The Party Lights

Do you want to make something cool for a party? This is the circuit for you.

This is a simple way of blinking many lights at the same time. If you add the LEDs to a long wire, you can hang them in a window or use them to decorate a tree.

The circuit uses a 555 Timer, which is a classic integrated circuit that makes is really easy to make things turn on and off repeatedly. R1, R2, and C1 set the blinking speed while R3 sets the current that goes out to the LEDs.

Here’s the pinout of the 555 timer IC:

You can add or remove LEDs by changing the value of the resistor R3. For example, if each LED needs 10mA and you want to use 5 LEDs, you need 5 x 10mA = 50 mA through the resistor. You can use Ohm’s law to figure out the correct resistor value:

In our 5-LED example, that translates to:

Note: A standard 555 Timer can only give out up to 100 mA in total.

The Circuit Diagram

Find the components used in the table below. Click here to buy the complete kit.

Part Value Note
R1 10 kΩ Standard Resistor
R2 100 kΩ Standard Resistor
R3 100 Ω Standard Resistor
C1 4.7 μF Polarized Capacitor
L1 to L6 Red, yellow or green Standard output light-emitting diode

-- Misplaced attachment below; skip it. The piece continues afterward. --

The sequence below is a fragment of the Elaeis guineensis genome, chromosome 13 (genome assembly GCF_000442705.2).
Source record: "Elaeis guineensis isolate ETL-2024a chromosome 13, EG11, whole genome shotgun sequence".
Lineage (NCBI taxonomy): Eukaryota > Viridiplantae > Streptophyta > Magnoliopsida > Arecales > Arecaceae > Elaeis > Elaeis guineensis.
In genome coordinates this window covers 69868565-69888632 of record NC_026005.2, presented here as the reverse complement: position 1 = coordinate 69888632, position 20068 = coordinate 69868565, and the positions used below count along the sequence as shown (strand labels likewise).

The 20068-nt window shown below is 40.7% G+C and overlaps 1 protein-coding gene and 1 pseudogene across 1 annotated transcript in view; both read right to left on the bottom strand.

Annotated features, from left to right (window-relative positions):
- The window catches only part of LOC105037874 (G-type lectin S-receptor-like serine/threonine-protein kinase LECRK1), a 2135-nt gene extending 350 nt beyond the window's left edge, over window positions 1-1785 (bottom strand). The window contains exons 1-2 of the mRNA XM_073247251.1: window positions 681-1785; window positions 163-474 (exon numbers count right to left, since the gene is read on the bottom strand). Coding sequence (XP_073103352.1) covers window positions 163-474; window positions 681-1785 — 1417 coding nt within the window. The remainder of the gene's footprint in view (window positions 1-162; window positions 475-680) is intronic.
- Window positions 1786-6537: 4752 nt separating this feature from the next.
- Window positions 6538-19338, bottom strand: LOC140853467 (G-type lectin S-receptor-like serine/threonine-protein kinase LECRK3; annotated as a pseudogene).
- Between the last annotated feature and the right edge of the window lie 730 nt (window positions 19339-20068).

U1 NE555 555 Timer IC

Are You Stuck?

Let me know your questions and comments in the comment field below

Comments on The Party Lights

  1. Anveshan says:

    I have added 4 LEDs to the output resistor. But only one LED is glowing..I am unable to figure out. Can you let me know possible reasons ?

  2. Oyvind says:

    Are you sure you have them connected in the correct direction? If yes, are they of the same type? If yes to both, it’s very likely that the ones that are not glowing are broken. Test them one by one with a 1k resistor to check.

  3. DeeDee Gibson says:

    I have built tried this circuit three times, and three times I have blown 6 LEDs. I tried increasing the resistor each time, the last time to 1M. I think the trouble is how I have everything connected, but for the life of me I can’t figure it out. Can you post or email me a diagram of how you connected it? I don’t want to fry any more LEDs! Thanks so much 🙂

    1. Oyvind says:

      This sounds like a problem with the connection of the resistor at the output. I don’t have a diagram, but I’ll see if I can make one soon. I’ll update here with link once I do.

      If you want, I could take a look at your connections. Just take a few photos of your circuit and upload (for example here: https://pasteboard.co/) and paste the link here.

  4. DeeDee Gibson says:

    Should R1 connect PIN 7 and PIN 8, or should it connect PIN 7 to +? Or should R1 and PIN 8 share a row, which is connected to +? I can’t picture how to connect the parts when there isn’t a clear solid dot to indicate the endpoint. I think seeing an example of a layout would help me understand the connections. Thanks! Also, the 6 LEDs that I’m using each draw 20MA. That would mean R3 should be in the neighborhood of 70 Ohms, assuming a 9V battery, right? But all my EDs kept blowing.

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